Sunday, February 7, 2010

Some Of Iraq’s Provinces Still Unhappy With New 2010 Budget

At the end of January 2010 Iraq’s parliament passed a new budget. After the details were made public, two provinces complained about their allocations as several others did before the budget was passed. On February 6, the governors of Maysan and Qadisiyah both claimed that their provincial budgets did not meet their needs, and would result in large deficits. Before the budget was passed, five provinces and a southern conference made similar complains, and asked the central government to make more money available to cover local development projects.

The source of the problem for the provinces was the 2008 budget. That was the largest amount of money spent by the government since the U.S. invasion. It set aside $6.4 billion for the governorates, compared to just $2.1 billion in 2007. The provinces went on a spending spree signing several large contracts to expand services. When oil prices collapsed due to the world recession, Iraq was forced to drastically cut its spending since petroleum accounts for the vast majority of the country’s revenue. In 2009 the provinces only got $2.17 billion for investment, a $4.23 billion cut from the previous year. The 2010 budget only allots $2.18 billion for the governorates’ capital spending even though it’s just around the same amount as the 2008 budget.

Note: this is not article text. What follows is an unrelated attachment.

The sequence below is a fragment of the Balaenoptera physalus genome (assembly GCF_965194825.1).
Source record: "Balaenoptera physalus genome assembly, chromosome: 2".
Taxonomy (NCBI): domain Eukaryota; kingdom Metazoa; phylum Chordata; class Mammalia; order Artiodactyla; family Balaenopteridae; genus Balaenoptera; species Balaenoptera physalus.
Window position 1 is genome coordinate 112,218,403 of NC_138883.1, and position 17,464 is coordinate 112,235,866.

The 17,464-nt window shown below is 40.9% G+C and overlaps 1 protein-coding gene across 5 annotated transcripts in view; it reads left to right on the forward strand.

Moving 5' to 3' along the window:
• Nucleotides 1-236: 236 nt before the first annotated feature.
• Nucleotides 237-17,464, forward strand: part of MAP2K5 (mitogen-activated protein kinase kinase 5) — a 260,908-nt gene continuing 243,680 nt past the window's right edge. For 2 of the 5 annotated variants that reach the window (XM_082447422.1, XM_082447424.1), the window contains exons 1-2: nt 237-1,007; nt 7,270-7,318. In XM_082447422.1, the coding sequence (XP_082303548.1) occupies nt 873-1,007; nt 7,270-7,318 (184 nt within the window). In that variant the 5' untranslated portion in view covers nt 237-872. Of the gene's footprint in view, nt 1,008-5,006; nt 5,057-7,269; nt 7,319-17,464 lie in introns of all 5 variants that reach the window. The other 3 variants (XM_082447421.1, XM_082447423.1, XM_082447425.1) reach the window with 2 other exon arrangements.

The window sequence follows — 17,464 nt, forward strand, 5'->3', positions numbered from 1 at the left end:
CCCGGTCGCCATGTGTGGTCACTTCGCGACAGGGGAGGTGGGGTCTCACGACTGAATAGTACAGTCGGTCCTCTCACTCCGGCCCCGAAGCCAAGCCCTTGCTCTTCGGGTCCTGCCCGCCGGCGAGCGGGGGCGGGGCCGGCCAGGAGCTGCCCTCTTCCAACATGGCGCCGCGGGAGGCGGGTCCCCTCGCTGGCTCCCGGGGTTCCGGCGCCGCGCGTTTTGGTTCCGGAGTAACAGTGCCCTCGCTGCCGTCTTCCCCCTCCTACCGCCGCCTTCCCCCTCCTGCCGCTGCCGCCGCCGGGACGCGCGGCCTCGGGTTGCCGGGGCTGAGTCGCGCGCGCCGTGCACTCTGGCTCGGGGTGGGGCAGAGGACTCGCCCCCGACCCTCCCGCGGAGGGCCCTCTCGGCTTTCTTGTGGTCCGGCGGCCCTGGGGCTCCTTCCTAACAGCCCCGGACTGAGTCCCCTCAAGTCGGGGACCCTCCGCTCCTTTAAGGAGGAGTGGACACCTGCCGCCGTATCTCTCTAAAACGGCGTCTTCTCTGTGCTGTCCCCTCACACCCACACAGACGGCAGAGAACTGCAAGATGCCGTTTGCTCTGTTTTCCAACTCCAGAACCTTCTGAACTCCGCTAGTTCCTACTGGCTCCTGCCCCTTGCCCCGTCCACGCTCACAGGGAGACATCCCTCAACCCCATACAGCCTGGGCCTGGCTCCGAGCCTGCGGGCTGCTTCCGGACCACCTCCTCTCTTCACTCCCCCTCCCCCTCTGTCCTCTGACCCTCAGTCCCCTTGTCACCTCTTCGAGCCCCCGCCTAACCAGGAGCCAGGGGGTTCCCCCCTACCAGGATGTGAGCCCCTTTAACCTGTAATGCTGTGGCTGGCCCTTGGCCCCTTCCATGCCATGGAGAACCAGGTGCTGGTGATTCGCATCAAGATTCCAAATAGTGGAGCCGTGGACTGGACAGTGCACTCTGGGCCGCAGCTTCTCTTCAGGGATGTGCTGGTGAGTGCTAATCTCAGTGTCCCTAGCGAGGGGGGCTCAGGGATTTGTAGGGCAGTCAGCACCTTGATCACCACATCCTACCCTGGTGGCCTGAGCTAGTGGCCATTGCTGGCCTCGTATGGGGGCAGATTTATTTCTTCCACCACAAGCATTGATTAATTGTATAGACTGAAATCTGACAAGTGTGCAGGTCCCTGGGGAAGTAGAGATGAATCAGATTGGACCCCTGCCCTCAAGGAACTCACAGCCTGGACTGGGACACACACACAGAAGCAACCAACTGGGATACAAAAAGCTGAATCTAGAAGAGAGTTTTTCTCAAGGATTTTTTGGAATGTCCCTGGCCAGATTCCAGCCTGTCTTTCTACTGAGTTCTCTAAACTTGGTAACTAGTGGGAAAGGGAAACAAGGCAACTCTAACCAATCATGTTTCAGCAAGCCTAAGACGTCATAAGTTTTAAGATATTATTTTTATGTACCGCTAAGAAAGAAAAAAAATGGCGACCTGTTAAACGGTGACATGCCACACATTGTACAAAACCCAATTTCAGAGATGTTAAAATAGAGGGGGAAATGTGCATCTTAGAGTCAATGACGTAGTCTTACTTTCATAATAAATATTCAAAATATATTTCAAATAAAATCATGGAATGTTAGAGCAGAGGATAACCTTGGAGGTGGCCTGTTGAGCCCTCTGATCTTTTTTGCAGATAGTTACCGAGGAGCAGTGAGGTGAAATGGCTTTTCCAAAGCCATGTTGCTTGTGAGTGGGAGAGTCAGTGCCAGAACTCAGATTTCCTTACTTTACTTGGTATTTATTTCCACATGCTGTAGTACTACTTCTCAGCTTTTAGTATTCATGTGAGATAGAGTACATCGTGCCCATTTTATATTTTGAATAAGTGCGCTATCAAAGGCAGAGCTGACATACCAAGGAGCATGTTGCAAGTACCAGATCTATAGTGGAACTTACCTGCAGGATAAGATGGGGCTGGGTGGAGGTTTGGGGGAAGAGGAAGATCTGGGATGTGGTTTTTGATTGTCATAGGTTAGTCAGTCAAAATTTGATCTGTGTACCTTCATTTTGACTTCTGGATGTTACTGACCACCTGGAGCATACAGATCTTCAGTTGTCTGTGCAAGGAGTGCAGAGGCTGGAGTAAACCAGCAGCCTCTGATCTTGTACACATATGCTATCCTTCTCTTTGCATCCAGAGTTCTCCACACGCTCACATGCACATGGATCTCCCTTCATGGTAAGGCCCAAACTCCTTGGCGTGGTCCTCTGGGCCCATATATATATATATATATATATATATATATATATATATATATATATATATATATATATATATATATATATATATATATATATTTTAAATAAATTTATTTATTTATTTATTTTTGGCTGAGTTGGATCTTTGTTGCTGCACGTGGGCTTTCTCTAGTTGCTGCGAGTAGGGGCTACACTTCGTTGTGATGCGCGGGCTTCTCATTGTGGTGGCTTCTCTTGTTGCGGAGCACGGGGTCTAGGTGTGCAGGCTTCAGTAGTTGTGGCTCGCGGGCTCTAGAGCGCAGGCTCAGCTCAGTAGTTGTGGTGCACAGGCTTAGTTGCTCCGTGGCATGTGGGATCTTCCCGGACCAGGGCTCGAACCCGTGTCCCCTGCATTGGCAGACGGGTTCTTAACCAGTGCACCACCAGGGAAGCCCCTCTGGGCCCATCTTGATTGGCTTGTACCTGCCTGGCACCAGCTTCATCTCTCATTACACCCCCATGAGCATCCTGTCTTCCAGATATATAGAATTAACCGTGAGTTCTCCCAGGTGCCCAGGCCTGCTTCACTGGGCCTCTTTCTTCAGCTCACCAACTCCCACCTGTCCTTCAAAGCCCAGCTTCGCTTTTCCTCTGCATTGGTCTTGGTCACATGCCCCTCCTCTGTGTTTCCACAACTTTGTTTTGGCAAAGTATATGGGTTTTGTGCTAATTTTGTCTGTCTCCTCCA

In the end, the provinces will have to cut their spending to meet their new financial situation. The governorates were never known for using most of their money in the first place, but they are probably under added pressure to do so this year because the elections are just a few weeks away and they haven’t produced much since they took power in 2009. If they want more local development projects, they will have to rely upon the ministries in Baghdad, but they too have a bad record of expending their capital budgets on investment.That makes the real loser not the local governments who are running deficits, but the Iraqi public who have long complained about a lack of jobs and services.

SOURCES

Aswat al-Iraq, “Diwaniya demands more allocations, 2/6/10
- “ID70b deficit in 2010 budget for Missan – governor,” 2/6/10

Special Inspector General for Iraq Reconstruction, “Quarterly Report and Semiannual Report to the United States Congress,” 1/30/10

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